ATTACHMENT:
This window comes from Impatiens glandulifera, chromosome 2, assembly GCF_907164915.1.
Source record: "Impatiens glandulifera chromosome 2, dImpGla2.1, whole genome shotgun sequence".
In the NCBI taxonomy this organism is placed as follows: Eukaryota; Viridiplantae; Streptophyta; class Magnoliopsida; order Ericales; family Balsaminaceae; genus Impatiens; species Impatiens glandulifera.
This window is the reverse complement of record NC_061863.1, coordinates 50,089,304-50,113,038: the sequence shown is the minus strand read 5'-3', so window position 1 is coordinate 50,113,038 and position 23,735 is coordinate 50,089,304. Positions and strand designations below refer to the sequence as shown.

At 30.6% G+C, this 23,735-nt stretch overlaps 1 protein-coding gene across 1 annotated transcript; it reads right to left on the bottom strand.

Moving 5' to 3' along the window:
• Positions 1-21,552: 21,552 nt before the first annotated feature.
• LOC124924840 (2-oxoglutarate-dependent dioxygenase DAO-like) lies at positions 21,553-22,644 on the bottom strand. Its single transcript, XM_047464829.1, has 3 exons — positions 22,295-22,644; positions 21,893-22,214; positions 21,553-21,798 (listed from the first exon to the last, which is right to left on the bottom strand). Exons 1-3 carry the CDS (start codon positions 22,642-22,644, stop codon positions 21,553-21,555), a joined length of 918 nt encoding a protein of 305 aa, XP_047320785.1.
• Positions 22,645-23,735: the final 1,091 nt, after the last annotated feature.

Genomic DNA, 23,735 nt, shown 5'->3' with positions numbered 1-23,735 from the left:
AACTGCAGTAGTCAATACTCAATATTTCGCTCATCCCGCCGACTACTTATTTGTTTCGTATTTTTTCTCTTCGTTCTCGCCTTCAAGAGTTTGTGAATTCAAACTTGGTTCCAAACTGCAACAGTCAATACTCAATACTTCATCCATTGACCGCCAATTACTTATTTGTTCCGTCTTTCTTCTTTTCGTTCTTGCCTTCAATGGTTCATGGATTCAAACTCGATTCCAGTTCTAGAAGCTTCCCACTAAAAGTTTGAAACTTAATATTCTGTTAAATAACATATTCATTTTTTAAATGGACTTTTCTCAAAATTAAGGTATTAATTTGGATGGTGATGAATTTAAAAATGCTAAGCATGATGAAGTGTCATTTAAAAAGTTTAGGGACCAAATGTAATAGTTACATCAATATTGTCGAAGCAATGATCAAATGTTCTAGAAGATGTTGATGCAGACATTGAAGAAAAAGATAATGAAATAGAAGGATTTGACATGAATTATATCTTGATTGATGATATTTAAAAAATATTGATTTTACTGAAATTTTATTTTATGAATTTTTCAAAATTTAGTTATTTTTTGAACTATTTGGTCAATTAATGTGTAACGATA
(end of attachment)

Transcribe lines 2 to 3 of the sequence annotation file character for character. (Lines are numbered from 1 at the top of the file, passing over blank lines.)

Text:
Source record: "Impatiens glandulifera chromosome 2, dImpGla2.1, whole genome shotgun sequence".
In the NCBI taxonomy this organism is placed as follows: Eukaryota; Viridiplantae; Streptophyta; class Magnoliopsida; order Ericales; family Balsaminaceae; genus Impatiens; species Impatiens glandulifera.